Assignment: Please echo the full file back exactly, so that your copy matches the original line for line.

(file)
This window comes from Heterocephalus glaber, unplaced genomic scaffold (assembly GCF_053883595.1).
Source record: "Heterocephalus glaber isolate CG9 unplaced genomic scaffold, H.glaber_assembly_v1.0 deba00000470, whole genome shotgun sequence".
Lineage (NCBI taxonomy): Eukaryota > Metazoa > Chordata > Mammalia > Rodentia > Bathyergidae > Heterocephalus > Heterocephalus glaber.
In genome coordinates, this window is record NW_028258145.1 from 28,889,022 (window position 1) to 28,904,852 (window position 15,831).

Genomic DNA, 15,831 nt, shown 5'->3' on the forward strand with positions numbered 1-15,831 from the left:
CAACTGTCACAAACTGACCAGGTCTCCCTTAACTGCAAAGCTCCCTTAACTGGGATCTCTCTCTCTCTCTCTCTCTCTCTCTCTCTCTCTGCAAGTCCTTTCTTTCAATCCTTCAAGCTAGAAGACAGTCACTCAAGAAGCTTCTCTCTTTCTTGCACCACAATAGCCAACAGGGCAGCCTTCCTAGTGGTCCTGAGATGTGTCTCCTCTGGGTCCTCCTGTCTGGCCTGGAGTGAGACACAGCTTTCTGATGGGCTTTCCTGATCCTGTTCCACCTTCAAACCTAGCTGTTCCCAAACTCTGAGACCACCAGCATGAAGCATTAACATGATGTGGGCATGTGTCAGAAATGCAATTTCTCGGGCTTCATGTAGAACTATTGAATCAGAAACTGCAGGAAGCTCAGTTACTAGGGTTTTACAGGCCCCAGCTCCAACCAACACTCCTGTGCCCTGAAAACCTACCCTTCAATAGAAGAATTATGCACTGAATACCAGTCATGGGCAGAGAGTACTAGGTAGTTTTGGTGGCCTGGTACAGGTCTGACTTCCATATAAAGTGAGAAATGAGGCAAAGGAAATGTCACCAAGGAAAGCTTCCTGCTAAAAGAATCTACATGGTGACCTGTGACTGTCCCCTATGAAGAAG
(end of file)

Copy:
This window comes from Heterocephalus glaber, unplaced genomic scaffold (assembly GCF_053883595.1).
Source record: "Heterocephalus glaber isolate CG9 unplaced genomic scaffold, H.glaber_assembly_v1.0 deba00000470, whole genome shotgun sequence".
Lineage (NCBI taxonomy): Eukaryota > Metazoa > Chordata > Mammalia > Rodentia > Bathyergidae > Heterocephalus > Heterocephalus glaber.
In genome coordinates, this window is record NW_028258145.1 from 28,889,022 (window position 1) to 28,904,852 (window position 15,831).

Genomic DNA, 15,831 nt, shown 5'->3' on the forward strand with positions numbered 1-15,831 from the left:
CAACTGTCACAAACTGACCAGGTCTCCCTTAACTGCAAAGCTCCCTTAACTGGGATCTCTCTCTCTCTCTCTCTCTCTCTCTCTCTCTCTGCAAGTCCTTTCTTTCAATCCTTCAAGCTAGAAGACAGTCACTCAAGAAGCTTCTCTCTTTCTTGCACCACAATAGCCAACAGGGCAGCCTTCCTAGTGGTCCTGAGATGTGTCTCCTCTGGGTCCTCCTGTCTGGCCTGGAGTGAGACACAGCTTTCTGATGGGCTTTCCTGATCCTGTTCCACCTTCAAACCTAGCTGTTCCCAAACTCTGAGACCACCAGCATGAAGCATTAACATGATGTGGGCATGTGTCAGAAATGCAATTTCTCGGGCTTCATGTAGAACTATTGAATCAGAAACTGCAGGAAGCTCAGTTACTAGGGTTTTACAGGCCCCAGCTCCAACCAACACTCCTGTGCCCTGAAAACCTACCCTTCAATAGAAGAATTATGCACTGAATACCAGTCATGGGCAGAGAGTACTAGGTAGTTTTGGTGGCCTGGTACAGGTCTGACTTCCATATAAAGTGAGAAATGAGGCAAAGGAAATGTCACCAAGGAAAGCTTCCTGCTAAAAGAATCTACATGGTGACCTGTGACTGTCCCCTATGAAGAAG